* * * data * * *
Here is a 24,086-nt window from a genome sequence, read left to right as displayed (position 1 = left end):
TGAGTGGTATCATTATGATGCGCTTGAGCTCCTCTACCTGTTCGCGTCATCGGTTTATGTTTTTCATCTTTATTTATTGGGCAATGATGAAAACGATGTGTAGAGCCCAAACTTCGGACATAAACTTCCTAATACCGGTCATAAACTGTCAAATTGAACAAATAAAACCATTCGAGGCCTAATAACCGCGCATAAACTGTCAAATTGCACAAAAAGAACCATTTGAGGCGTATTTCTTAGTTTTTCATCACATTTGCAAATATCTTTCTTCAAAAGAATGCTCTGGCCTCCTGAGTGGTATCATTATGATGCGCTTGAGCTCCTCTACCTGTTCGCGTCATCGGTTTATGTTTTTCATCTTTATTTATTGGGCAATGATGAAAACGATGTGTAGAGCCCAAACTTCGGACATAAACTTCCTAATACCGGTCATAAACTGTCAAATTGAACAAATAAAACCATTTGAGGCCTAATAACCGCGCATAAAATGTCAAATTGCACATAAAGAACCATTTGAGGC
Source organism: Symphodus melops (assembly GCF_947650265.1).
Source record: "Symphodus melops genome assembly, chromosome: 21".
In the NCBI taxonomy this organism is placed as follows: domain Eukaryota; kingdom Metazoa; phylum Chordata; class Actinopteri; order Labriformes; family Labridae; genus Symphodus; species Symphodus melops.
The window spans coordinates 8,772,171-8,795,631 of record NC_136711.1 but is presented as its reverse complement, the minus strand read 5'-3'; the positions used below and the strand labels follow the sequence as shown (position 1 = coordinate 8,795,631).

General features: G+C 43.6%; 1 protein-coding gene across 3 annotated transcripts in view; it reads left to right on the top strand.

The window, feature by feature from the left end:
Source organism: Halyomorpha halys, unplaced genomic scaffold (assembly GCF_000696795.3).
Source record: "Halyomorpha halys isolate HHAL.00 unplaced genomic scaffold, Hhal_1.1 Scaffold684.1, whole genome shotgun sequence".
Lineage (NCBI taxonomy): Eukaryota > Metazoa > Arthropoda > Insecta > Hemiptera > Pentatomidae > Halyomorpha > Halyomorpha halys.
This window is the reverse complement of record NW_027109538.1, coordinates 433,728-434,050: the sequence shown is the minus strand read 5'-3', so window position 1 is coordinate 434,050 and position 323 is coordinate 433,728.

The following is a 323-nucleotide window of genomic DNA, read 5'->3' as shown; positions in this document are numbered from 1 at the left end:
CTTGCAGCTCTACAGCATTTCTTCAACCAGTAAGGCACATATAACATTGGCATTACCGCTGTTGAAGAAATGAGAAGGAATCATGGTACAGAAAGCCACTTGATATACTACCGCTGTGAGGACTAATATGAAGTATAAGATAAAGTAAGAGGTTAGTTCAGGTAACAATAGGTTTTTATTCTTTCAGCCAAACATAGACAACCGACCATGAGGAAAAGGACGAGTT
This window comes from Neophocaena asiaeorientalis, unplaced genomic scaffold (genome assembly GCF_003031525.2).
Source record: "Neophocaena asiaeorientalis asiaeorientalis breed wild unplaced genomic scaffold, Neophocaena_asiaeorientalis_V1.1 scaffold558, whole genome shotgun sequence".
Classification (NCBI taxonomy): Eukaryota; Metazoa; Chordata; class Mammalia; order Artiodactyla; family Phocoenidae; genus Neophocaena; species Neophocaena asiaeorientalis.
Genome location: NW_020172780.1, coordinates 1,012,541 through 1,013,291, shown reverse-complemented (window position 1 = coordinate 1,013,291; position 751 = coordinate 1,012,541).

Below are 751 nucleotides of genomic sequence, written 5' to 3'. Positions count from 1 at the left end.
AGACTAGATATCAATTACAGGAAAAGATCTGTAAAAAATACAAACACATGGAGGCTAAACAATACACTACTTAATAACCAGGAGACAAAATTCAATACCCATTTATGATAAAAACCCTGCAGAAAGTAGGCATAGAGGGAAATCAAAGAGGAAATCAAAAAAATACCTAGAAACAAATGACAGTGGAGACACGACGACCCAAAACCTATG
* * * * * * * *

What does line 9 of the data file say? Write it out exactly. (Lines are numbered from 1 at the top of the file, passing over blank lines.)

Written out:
Source organism: Halyomorpha halys, unplaced genomic scaffold (assembly GCF_000696795.3).